Scripture is clear that becoming one flesh is the same as being married. Sexually active relationships carry the same gravity as a marriage because they bring two people into an intimacy that God intends to be permanent. Sex outside of a committed relationship is harmful to us and leaves us hurting because physical intimacy was designed for permanent relationships that are also emotionally, spiritually, and intellectually connected permanently. When we become one flesh, we are supposed to leave others and cleave in commitment to our spouse (Genesis 2:24). When this fails to happen, we feel used and broken. Our sense of true intimacy is bent and warped--this is not what God wants for us. God loves sex, designed us as sexual beings, and established this guideline of keeping sex within marriage to protect us in our dating relationships and to bless us in our marriage relationships. So sex is reserved for the marriage bed, but what does the Bible say about how much physicality is permissible outside of marriage?
Paul tells us to honor God with the way that we live in our bodies (1 Corinthians 6:20). We need to be listening to our conscience about how our intimacy is honoring to God. Our bodies are places where the Spirit has taken up residence and that should matter to the way that we engage physically with one another. If your conscience is concerned, then pay attention to your moral compass and talk about it together.
A healthy marriage will have intellectual, emotional, spiritual, and physical intimacy. Building relationship depth across this breadth of aspects is what a serious relationship should be cultivating. When you marry, you give yourself completely to your spouse (1 Corinthians 7:3-4). That complete intimacy will grow in your marriage over time, but its roots are being built in your dating relationship. It is only natural that we should be cultivating intimacy in each of these relationship areas as we move closer to marriage. Too often dating relationships tempt physical intimacy to its limits while ignoring these other areas of intimacy which are critical building blocks to a healthy marriage. Maybe try being intentional about growing other forms of intimacy rather than pushing physical boundaries.
We may think that we have all the restraint in the world, but the reality is that God has designed our bodies with strong physical longings for physical intimacy. It is part of what our bodies were made to do. Jesus tells us to, “Watch and pray that you may not enter into temptation. The spirit indeed is willing, but the flesh is weak” (Mark 14:38). Watching and praying helps keep us from sinning in our weak flesh. Watching involves paying attention and having a plan in place. Talk about it together before it just happens. Decide together with what level of intimacy you feel comfortable in your relationship. Make a rule if it helps. Then be watchful that you don’t violate that trust. Be prayerful that God would keep you from straying from that commitment.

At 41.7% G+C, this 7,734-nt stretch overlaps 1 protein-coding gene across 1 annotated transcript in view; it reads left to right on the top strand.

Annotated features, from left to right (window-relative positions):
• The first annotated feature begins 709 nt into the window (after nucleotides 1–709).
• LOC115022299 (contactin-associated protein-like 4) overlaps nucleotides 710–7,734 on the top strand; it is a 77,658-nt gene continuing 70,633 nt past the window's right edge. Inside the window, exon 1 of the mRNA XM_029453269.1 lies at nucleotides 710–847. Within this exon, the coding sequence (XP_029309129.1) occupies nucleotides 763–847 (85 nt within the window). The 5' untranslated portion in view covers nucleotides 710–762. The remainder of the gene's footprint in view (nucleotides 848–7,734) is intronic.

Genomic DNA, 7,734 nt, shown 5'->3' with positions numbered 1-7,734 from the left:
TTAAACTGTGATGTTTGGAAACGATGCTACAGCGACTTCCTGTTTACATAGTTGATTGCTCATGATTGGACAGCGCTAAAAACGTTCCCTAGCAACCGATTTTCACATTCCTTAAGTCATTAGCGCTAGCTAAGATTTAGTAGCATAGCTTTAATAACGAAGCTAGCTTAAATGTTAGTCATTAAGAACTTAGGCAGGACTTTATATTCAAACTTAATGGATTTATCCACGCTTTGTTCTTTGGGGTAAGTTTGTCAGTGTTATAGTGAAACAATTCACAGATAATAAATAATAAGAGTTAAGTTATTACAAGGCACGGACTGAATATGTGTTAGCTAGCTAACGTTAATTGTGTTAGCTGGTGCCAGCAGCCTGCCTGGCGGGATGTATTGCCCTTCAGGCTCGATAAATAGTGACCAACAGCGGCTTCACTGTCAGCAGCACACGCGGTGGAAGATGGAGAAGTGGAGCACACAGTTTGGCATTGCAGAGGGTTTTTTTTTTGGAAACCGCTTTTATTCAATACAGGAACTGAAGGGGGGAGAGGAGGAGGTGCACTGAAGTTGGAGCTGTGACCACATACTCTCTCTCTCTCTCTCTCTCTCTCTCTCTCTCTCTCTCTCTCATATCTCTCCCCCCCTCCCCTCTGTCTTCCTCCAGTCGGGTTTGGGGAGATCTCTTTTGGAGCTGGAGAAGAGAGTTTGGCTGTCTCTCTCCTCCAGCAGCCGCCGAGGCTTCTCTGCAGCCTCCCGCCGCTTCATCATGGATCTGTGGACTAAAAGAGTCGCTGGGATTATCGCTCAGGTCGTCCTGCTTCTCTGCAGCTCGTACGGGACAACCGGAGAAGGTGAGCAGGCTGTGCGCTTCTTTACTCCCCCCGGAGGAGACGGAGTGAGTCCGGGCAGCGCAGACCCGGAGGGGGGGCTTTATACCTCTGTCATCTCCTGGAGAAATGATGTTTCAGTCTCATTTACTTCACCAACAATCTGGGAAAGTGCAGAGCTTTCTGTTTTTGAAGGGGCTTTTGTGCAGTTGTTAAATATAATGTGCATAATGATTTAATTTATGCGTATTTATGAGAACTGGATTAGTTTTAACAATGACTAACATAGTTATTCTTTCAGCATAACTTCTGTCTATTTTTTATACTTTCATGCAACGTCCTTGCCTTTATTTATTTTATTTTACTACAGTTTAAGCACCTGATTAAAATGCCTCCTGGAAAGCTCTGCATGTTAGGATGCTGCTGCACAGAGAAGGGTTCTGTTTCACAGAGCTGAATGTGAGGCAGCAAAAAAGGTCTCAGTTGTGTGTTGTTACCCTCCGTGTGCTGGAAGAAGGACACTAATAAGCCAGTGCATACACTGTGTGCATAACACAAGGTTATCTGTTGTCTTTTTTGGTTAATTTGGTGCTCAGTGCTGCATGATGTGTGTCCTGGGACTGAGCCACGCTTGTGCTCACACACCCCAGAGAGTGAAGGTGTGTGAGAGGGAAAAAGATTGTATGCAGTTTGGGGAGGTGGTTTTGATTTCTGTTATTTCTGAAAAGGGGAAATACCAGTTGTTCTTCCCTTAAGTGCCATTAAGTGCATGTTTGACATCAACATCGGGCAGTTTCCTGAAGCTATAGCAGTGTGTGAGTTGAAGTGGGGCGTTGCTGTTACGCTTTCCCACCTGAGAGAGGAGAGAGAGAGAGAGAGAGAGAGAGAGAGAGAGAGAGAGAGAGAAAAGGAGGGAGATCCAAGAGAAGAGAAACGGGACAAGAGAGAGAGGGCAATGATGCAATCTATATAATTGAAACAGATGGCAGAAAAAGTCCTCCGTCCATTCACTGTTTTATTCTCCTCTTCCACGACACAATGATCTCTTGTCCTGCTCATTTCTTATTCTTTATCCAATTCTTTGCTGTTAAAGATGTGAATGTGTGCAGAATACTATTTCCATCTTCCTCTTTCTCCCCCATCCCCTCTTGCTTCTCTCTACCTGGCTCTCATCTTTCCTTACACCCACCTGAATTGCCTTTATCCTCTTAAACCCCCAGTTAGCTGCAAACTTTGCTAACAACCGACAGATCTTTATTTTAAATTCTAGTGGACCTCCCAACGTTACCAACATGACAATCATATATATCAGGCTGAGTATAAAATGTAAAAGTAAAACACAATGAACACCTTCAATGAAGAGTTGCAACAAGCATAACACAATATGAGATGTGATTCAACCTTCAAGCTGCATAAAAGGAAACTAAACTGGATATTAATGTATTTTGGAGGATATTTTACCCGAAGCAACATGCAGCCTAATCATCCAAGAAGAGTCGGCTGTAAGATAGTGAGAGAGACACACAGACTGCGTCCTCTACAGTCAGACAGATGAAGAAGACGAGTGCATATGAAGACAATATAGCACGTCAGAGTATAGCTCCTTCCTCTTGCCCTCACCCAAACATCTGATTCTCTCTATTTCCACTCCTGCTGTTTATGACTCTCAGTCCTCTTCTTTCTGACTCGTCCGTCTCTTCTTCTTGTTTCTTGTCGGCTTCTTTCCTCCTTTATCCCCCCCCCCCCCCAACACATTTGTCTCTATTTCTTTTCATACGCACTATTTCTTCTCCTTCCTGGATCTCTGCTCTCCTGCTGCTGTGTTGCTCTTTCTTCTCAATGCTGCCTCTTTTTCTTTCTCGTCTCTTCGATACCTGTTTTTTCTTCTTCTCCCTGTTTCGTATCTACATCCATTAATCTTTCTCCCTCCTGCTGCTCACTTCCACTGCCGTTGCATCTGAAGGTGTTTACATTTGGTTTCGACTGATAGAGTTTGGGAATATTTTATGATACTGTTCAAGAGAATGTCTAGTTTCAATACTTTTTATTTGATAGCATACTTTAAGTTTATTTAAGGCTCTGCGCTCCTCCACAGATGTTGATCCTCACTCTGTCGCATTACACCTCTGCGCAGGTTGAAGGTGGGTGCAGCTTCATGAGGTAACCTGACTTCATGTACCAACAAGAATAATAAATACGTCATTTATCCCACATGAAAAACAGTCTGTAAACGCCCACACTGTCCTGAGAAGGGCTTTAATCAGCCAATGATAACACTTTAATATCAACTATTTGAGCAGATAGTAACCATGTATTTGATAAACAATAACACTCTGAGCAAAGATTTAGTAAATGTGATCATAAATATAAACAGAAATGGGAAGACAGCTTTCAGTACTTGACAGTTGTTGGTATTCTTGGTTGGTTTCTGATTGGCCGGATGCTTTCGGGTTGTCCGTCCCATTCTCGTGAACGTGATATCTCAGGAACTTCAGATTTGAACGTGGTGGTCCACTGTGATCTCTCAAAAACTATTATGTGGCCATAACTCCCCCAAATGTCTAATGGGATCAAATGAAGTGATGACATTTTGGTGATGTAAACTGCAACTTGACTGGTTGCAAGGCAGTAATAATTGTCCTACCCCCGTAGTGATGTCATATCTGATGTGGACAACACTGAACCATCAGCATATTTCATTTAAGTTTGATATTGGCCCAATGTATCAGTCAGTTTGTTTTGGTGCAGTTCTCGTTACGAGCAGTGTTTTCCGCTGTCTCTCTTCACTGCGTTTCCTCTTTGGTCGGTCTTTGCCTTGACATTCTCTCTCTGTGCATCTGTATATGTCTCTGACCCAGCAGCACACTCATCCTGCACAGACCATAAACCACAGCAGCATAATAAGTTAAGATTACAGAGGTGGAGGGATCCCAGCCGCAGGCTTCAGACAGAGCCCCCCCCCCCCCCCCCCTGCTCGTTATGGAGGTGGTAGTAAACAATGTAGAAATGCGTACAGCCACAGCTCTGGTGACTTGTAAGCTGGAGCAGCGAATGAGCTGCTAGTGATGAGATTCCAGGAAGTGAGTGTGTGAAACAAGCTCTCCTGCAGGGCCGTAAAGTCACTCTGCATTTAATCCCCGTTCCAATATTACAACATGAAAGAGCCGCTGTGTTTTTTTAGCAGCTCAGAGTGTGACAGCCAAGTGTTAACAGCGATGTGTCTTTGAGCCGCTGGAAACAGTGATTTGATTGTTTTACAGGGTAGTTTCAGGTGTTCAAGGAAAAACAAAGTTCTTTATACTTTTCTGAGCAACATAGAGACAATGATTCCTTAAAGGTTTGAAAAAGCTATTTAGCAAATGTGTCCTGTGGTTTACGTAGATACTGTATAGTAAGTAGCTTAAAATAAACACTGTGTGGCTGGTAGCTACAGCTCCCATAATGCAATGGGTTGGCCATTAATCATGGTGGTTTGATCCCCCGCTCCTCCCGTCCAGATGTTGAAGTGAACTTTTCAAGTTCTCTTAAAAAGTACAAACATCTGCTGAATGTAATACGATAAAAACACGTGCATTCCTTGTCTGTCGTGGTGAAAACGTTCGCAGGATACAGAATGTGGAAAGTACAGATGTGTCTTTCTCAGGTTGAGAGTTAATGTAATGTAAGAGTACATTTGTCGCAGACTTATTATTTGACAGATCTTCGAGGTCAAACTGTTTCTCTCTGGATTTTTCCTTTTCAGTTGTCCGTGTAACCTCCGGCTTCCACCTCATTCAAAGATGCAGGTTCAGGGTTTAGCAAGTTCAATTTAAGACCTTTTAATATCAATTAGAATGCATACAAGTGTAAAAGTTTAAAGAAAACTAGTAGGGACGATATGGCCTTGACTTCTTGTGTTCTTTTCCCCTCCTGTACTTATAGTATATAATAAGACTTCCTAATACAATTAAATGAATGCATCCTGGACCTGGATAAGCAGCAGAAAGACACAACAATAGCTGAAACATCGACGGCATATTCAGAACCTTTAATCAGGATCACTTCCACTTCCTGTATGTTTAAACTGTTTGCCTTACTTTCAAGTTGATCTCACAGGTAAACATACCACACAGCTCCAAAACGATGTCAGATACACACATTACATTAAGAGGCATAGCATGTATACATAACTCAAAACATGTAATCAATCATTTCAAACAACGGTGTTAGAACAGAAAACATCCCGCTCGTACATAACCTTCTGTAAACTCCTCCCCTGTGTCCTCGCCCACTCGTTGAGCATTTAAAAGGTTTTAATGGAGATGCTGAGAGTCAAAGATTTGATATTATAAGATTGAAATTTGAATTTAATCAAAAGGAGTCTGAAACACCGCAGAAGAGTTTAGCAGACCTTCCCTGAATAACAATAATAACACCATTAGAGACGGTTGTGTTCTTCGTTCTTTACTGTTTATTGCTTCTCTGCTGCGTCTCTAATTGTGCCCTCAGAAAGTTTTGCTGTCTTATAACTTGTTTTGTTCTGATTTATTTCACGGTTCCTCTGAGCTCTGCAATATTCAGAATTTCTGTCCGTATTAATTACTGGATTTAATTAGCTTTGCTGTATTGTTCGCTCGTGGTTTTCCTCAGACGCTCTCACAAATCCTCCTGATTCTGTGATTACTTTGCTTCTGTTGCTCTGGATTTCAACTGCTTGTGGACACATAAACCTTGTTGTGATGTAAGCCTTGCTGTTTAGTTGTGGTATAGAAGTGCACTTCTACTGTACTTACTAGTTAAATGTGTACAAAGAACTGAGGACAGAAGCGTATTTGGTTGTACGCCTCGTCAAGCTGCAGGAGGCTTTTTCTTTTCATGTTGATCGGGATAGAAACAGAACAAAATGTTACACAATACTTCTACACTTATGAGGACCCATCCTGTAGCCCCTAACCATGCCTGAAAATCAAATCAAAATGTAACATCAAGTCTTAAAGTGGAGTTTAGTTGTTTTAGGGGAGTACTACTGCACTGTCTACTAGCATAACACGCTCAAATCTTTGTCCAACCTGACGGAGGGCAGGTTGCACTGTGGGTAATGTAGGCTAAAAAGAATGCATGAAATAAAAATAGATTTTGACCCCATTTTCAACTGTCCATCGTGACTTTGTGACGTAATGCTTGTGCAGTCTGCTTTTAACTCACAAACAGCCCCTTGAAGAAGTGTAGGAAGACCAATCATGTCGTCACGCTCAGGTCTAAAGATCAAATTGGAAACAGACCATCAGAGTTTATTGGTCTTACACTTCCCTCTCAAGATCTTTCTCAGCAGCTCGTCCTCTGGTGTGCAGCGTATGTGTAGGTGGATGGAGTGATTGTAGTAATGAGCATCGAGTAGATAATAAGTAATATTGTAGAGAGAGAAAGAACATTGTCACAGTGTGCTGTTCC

We are told to stay away from temptation not dabble with falling into it. Flee from it, remove yourself from it (1 Corinthians 6:18). Decide that you are not going to put yourself into a situation where you discover just how weak your flesh is around temptation. Don’t take off your clothes or get into bed and then wonder how a pregnancy happened. Hanging around temptation is actively inviting trouble into your life. Choose to distance yourself from temptation.
The biblical book Song of Songs is full of imagery of the joyousness of sexual union, but in three different places in the book it says not to awaken love before its time. Going too fast too soon is unhealthy. While your relationship is growing in intimacy, avoid rushing too close to intercourse before your relationship is ready for marriage. Arousal should be avoided in a relationship that is not ready to be consummated. Enjoy the lesser intimacies of holding hands or a tender kiss without arousing a deeper longing that gets left unsatisfied. Cultivate spiritual, emotional, and intellectual areas of intimacy instead.
With the line of physical intimacy is left in part to our own judgement, it should not be surprising when two people draw the lines in different places. On this scripture gives us guidance. Don't push anyone beyond what their conscience believes to be correct (1 Corinthians 8:11-12). We need to be supporting and encouraging a brother or sister who has adapted a more conservative understanding, not pressuring them to violate their principles. Intimate relationships should seek to support your faith stance not challenge it. You do not want to enter a marriage where you have felt your conscience was violated and your moral compass was ignored. Choose to build your relationships on a platform of respect for one another.
Rev. Deb Koster
Rev. Dr. Rob Toornstra
Dr. Dan Mielke